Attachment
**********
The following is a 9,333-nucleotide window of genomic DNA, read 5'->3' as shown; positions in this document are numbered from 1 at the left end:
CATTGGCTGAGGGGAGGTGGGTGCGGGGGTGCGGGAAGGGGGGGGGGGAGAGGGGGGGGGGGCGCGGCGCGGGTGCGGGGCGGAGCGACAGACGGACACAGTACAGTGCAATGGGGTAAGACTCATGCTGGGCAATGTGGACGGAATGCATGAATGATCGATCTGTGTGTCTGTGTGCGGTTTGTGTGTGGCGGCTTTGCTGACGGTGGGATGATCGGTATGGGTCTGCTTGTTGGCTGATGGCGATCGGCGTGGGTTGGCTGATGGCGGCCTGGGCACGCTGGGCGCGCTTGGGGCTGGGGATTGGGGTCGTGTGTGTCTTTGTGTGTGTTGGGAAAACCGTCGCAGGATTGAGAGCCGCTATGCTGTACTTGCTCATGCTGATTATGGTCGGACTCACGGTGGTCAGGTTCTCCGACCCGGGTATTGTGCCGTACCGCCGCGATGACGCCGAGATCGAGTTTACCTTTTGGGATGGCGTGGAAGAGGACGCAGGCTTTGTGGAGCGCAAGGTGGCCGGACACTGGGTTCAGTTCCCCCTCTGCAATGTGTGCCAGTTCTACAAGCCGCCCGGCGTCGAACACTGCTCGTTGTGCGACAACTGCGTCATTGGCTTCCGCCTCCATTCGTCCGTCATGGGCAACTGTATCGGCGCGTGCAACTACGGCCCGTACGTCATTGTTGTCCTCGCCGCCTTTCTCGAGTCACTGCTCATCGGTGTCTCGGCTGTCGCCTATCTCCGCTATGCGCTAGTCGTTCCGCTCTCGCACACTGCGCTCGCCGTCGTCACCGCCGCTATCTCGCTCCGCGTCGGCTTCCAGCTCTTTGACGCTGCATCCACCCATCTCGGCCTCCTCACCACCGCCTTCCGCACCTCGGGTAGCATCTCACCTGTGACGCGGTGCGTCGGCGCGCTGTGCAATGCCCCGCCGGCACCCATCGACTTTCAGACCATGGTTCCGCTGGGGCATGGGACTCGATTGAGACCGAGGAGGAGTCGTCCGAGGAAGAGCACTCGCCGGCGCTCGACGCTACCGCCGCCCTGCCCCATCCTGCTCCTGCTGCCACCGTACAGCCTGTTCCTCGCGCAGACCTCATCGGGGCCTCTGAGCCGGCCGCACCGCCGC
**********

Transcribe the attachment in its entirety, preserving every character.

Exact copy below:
The following is a 9,333-nucleotide window of genomic DNA, read 5'->3' as shown; positions in this document are numbered from 1 at the left end:
CATTGGCTGAGGGGAGGTGGGTGCGGGGGTGCGGGAAGGGGGGGGGGGAGAGGGGGGGGGGGCGCGGCGCGGGTGCGGGGCGGAGCGACAGACGGACACAGTACAGTGCAATGGGGTAAGACTCATGCTGGGCAATGTGGACGGAATGCATGAATGATCGATCTGTGTGTCTGTGTGCGGTTTGTGTGTGGCGGCTTTGCTGACGGTGGGATGATCGGTATGGGTCTGCTTGTTGGCTGATGGCGATCGGCGTGGGTTGGCTGATGGCGGCCTGGGCACGCTGGGCGCGCTTGGGGCTGGGGATTGGGGTCGTGTGTGTCTTTGTGTGTGTTGGGAAAACCGTCGCAGGATTGAGAGCCGCTATGCTGTACTTGCTCATGCTGATTATGGTCGGACTCACGGTGGTCAGGTTCTCCGACCCGGGTATTGTGCCGTACCGCCGCGATGACGCCGAGATCGAGTTTACCTTTTGGGATGGCGTGGAAGAGGACGCAGGCTTTGTGGAGCGCAAGGTGGCCGGACACTGGGTTCAGTTCCCCCTCTGCAATGTGTGCCAGTTCTACAAGCCGCCCGGCGTCGAACACTGCTCGTTGTGCGACAACTGCGTCATTGGCTTCCGCCTCCATTCGTCCGTCATGGGCAACTGTATCGGCGCGTGCAACTACGGCCCGTACGTCATTGTTGTCCTCGCCGCCTTTCTCGAGTCACTGCTCATCGGTGTCTCGGCTGTCGCCTATCTCCGCTATGCGCTAGTCGTTCCGCTCTCGCACACTGCGCTCGCCGTCGTCACCGCCGCTATCTCGCTCCGCGTCGGCTTCCAGCTCTTTGACGCTGCATCCACCCATCTCGGCCTCCTCACCACCGCCTTCCGCACCTCGGGTAGCATCTCACCTGTGACGCGGTGCGTCGGCGCGCTGTGCAATGCCCCGCCGGCACCCATCGACTTTCAGACCATGGTTCCGCTGGGGCATGGGACTCGATTGAGACCGAGGAGGAGTCGTCCGAGGAAGAGCACTCGCCGGCGCTCGACGCTACCGCCGCCCTGCCCCATCCTGCTCCTGCTGCCACCGTACAGCCTGTTCCTCGCGCAGACCTCATCGGGGCCTCTGAGCCGGCCGCACCGCCGC